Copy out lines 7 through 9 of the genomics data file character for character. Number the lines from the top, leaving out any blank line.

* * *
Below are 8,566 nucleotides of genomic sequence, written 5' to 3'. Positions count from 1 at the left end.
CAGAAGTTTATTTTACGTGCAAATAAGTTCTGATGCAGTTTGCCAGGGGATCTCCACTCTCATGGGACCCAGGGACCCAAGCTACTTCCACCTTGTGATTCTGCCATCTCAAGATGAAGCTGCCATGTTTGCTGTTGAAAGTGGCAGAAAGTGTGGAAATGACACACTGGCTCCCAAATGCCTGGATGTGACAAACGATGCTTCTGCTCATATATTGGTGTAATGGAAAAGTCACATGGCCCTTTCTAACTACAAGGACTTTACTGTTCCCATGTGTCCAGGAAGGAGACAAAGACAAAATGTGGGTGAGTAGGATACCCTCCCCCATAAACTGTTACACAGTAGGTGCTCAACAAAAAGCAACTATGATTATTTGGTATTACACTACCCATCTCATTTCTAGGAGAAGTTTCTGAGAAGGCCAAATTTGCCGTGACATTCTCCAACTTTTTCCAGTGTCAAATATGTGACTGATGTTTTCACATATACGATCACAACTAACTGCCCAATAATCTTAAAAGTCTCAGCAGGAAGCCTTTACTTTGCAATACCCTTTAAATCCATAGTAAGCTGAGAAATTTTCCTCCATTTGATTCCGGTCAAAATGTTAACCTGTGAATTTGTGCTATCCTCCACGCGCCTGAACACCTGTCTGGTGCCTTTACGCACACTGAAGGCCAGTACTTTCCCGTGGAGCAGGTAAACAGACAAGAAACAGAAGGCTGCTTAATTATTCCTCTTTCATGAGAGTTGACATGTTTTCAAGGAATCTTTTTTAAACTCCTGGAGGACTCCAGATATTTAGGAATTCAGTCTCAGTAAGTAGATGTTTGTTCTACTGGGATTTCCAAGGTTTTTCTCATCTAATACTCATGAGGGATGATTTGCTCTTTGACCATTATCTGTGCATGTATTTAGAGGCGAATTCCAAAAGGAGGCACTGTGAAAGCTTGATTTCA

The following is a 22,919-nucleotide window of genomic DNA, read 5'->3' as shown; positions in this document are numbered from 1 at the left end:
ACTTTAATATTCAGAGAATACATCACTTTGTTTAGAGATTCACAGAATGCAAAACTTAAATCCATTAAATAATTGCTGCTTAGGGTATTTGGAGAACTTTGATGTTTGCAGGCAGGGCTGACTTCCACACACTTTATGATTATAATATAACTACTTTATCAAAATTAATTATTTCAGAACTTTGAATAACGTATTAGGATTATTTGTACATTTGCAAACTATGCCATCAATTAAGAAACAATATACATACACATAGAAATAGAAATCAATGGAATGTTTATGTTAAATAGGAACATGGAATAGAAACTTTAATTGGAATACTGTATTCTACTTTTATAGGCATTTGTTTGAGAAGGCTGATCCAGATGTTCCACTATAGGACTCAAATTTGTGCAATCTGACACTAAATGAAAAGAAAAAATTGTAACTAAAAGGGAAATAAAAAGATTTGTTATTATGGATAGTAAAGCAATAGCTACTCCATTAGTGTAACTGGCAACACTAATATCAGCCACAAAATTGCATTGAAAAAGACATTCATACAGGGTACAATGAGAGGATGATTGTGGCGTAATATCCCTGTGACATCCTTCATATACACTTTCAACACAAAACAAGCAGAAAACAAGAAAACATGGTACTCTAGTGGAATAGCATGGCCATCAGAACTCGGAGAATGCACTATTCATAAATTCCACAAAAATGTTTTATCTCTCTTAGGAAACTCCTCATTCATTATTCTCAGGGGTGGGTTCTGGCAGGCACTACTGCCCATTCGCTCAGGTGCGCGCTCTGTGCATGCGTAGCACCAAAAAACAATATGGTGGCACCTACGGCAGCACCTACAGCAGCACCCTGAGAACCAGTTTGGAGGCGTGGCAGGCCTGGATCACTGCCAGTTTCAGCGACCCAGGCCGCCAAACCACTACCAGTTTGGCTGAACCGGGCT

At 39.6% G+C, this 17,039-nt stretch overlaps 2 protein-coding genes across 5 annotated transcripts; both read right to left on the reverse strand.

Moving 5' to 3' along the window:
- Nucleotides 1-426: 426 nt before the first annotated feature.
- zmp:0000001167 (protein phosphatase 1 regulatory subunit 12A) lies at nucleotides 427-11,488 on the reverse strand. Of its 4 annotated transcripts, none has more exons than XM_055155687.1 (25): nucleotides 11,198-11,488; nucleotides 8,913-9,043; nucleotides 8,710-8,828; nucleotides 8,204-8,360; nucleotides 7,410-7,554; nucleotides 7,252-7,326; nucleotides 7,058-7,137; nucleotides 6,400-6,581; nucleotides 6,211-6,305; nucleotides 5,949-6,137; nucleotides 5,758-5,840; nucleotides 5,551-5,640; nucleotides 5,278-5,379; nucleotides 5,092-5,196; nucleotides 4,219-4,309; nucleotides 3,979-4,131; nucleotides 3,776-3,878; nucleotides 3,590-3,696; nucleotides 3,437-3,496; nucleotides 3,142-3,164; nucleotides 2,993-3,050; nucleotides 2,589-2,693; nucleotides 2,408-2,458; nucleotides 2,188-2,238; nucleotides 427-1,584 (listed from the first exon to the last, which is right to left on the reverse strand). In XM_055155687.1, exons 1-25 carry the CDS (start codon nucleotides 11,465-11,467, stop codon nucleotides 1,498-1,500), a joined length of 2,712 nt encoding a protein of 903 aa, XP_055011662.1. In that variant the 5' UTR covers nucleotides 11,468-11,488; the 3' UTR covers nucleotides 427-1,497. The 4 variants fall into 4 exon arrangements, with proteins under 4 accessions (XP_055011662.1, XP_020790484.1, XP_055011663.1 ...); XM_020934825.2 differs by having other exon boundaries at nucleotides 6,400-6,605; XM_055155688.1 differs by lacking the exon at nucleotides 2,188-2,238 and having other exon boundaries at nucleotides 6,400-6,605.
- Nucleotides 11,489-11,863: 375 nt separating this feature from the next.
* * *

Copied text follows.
- Nucleotides 1-426: 426 nt before the first annotated feature.
- zmp:0000001167 (protein phosphatase 1 regulatory subunit 12A) lies at nucleotides 427-11,488 on the reverse strand. Of its 4 annotated transcripts, none has more exons than XM_055155687.1 (25): nucleotides 11,198-11,488; nucleotides 8,913-9,043; nucleotides 8,710-8,828; nucleotides 8,204-8,360; nucleotides 7,410-7,554; nucleotides 7,252-7,326; nucleotides 7,058-7,137; nucleotides 6,400-6,581; nucleotides 6,211-6,305; nucleotides 5,949-6,137; nucleotides 5,758-5,840; nucleotides 5,551-5,640; nucleotides 5,278-5,379; nucleotides 5,092-5,196; nucleotides 4,219-4,309; nucleotides 3,979-4,131; nucleotides 3,776-3,878; nucleotides 3,590-3,696; nucleotides 3,437-3,496; nucleotides 3,142-3,164; nucleotides 2,993-3,050; nucleotides 2,589-2,693; nucleotides 2,408-2,458; nucleotides 2,188-2,238; nucleotides 427-1,584 (listed from the first exon to the last, which is right to left on the reverse strand). In XM_055155687.1, exons 1-25 carry the CDS (start codon nucleotides 11,465-11,467, stop codon nucleotides 1,498-1,500), a joined length of 2,712 nt encoding a protein of 903 aa, XP_055011662.1. In that variant the 5' UTR covers nucleotides 11,468-11,488; the 3' UTR covers nucleotides 427-1,497. The 4 variants fall into 4 exon arrangements, with proteins under 4 accessions (XP_055011662.1, XP_020790484.1, XP_055011663.1 ...); XM_020934825.2 differs by having other exon boundaries at nucleotides 6,400-6,605; XM_055155688.1 differs by lacking the exon at nucleotides 2,188-2,238 and having other exon boundaries at nucleotides 6,400-6,605.
- Nucleotides 11,489-11,863: 375 nt separating this feature from the next.